by Karen Alberg Grossman

After a whirlwind Chicago show, this MR editor admits to feeling guilty as charged for leaving out more than a few fabulous brands. Here, ten brands that clearly deserve mention. As menswear maven John McCoy noted optimistically, “Buyers are being more selective, but they’re not buying less.”

Atelier Munro: Sebastian Brouwer is not worried about supply chain issues for spring/summer 2023. “We made a full investment with top mills and bought early so our retail partners can rely on us. Since January, with offices opening up, we’ve seen a notable swing back to suits. But our less formal shirtjacs, utility and safari models in elegant fabrics are also a growing business. Our breakdown is now 80 percent custom and 20 percent ready-to-wear. We offer a full program with four-week delivery for chinos, jeans, knitwear (12 different models in various yarns) and sneakers. Our stock service program from our warehouse in New Jersey takes just two to five days for delivery. We also do private label, which now accounts for 50 percent of the business.

Fly3: Sid and Tommasso were busy selling their red-hot reversible sweaters, knit from custom yarns, $259-$399 suggested retails, their stretch linen shirts ($79 cost for $209 suggested retail) and somewhat looser, drapier pants. As Tommasso succinctly put it, “Changing the volume of the pants will help change the volume of your business.”

Toscana USA: Cindy Salazar waxed poetic about her recent visit to Italy where she was able to observe first-hand the 300 steps involved in crafting this beautiful footwear. Average wholesales are $155 for a suggested retail of $425.

Bosca: Check out their new made-in-Italy leathergoods: Beautiful full-grain leather bags, ranging from messenger styles ($375 cost for a suggested retail of $750) to slim zip-top briefcases to ($337.50). Gender-neutral and perfect for menswear stores!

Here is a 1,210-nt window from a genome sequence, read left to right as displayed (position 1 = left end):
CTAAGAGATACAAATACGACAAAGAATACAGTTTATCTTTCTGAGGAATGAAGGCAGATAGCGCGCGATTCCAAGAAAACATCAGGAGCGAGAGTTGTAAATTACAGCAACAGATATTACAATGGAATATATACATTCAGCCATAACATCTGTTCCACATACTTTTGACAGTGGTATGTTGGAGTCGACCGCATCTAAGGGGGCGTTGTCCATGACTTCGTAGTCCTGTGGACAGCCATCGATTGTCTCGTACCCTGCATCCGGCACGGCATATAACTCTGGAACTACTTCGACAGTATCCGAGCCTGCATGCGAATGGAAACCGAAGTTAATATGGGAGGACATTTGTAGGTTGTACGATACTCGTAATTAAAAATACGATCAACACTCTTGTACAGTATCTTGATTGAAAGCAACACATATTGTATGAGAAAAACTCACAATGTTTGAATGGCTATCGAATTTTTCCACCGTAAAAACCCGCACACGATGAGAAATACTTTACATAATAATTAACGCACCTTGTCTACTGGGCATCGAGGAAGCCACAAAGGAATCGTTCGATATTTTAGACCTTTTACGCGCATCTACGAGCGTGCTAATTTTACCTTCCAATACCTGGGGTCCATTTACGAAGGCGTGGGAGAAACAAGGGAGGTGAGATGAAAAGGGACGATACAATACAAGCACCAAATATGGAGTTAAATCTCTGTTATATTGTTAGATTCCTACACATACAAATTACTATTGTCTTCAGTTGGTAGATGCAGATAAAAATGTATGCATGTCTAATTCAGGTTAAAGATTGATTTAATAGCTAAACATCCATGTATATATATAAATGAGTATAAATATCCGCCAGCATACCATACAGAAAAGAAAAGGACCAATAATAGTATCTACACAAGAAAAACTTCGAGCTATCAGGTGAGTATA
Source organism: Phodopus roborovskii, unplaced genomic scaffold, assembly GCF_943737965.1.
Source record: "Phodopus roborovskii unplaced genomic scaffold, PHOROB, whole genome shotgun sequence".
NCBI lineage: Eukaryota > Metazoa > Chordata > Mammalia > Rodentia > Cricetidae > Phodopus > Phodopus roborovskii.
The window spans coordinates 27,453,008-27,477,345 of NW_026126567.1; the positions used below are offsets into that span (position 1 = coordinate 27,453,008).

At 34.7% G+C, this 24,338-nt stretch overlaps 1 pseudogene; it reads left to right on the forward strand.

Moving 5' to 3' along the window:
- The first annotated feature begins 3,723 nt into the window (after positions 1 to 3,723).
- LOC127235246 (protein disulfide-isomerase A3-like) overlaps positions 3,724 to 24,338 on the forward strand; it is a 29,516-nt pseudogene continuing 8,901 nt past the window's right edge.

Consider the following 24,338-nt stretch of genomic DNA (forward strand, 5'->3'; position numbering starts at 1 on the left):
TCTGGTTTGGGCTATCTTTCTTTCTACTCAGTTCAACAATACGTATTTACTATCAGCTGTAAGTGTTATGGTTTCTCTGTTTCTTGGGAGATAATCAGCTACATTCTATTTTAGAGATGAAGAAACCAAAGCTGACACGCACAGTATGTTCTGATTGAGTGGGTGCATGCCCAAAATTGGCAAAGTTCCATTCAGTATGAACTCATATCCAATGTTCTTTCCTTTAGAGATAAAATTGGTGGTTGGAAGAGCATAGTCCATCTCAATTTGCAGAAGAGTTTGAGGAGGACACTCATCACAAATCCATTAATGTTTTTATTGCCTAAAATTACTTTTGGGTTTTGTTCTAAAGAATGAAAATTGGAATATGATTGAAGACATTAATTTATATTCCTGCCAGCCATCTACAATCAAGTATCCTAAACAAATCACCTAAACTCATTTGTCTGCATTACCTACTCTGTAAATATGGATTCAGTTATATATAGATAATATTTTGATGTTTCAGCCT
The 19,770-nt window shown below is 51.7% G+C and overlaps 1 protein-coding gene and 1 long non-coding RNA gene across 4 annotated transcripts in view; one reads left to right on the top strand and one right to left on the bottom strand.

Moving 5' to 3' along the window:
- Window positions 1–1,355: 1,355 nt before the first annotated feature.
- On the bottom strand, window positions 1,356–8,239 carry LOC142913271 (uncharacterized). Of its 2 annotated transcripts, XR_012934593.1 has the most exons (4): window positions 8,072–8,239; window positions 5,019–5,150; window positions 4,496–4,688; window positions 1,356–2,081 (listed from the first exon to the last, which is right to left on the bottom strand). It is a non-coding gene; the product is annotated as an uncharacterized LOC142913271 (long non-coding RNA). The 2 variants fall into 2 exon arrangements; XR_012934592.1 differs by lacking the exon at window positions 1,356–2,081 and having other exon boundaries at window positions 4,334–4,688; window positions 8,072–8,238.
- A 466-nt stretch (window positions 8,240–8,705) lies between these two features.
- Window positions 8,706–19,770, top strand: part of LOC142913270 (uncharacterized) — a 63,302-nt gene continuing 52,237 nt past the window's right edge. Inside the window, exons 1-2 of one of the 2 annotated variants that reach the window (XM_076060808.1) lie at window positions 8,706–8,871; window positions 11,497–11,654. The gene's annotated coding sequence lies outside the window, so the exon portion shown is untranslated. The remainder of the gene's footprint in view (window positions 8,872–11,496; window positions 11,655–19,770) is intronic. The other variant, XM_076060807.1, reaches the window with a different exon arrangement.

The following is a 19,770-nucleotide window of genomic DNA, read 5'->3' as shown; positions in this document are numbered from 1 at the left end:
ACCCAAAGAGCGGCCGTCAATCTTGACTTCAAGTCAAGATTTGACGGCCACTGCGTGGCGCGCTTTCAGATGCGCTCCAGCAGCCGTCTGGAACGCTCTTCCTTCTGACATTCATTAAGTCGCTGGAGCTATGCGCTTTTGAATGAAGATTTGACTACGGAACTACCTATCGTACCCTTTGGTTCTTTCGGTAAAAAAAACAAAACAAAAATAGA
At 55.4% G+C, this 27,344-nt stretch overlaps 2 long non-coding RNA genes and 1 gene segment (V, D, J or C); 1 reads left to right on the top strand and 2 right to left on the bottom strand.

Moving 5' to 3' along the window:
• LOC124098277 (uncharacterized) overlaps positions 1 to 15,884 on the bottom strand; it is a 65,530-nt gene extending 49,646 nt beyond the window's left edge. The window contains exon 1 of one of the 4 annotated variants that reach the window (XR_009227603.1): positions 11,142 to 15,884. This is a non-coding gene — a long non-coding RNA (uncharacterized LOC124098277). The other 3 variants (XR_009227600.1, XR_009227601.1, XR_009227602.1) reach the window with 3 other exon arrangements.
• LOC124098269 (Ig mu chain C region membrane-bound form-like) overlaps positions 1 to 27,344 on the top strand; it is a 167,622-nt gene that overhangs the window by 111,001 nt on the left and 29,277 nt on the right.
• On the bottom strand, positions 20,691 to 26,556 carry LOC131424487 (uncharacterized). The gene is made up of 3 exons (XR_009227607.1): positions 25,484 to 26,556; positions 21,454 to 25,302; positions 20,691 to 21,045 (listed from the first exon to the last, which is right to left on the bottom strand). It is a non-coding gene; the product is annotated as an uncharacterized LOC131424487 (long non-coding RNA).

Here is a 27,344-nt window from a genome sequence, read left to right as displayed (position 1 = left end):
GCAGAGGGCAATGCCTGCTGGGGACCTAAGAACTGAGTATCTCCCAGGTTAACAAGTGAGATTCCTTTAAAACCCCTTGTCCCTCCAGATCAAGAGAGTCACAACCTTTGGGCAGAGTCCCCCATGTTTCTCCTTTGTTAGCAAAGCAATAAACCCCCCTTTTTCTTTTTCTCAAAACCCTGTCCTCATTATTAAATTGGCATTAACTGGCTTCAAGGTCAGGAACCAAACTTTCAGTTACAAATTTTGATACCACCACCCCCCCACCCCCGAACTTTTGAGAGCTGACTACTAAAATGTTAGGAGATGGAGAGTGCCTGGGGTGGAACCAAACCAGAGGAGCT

Andrea Bossi showed digitally printed shirts that were true works of art. Be it the Italian countryside or the steeples of Florence or Rome, these prints were spectacular, whether on linen, fine cotton or washed denim. Landed costs: $105-$129.

Digel: Represented by General Manager Heiko Arend, this collection is evolving nicely, with some great sportcoats, cotton/elastin pants, stand-up collar shirts and peak-lapel suits, all out of their own factories in Turkey and Poland.

Wood Underwear: Celebrating 10 years in business, Terresa Zimmerman has had much success promoting the collection on social media. Boxers, briefs and skimpier bottoms are all $29, tees are $35. Add in a tailored pant and hoodie ($69), super-soft leisurewear items, and an activewear offering in cotton/modal/elastin and you’ve got a full collection! Sourcing has moved from China to India, allegedly without a glitch!

Richard Choi: This talented designer deserves accolades for his fashion-right value-priced collection. For spring 2023, we loved the knit jean jacket ($79), the microsuede knit field jacket ($169) and a shirt-weight jersey blazer with a hood.

Zacchi: If you think this tuxedo-inspired sportcoat by Zacchi looks familiar, that’s because Ross Veltri has been selling it since 1975. Trimmed in velvet and perfect for the upcoming holidays, the wholesale price is just $75, including two bowties. Also looking good: an in-stock selection of silk/cotton knitwear.

Trinidad3: With a core mission of creating easy access custom-designed jeans for injured war veterans and amputees, this brand continues to bring dignity to those who have served our country and inspiration to the rest of us. Trinidad shared with me the story of a young dad who, when dressed to the nines in new Trinidad jeans (ingeniously designed to completely hide his prosthetic), heard his six-year-old son blurt out with joy, “Finally my friends in school won’t make fun of my dad!”

Both Trinidad and Joe Lasko served in the military (Joe got out in 2010, Trinidad in 2016) and have put heart and soul into this venture. We salute them and look forward to viewing MVP, the highly acclaimed movie “Merging Vets and Players,” to be released on 9/11.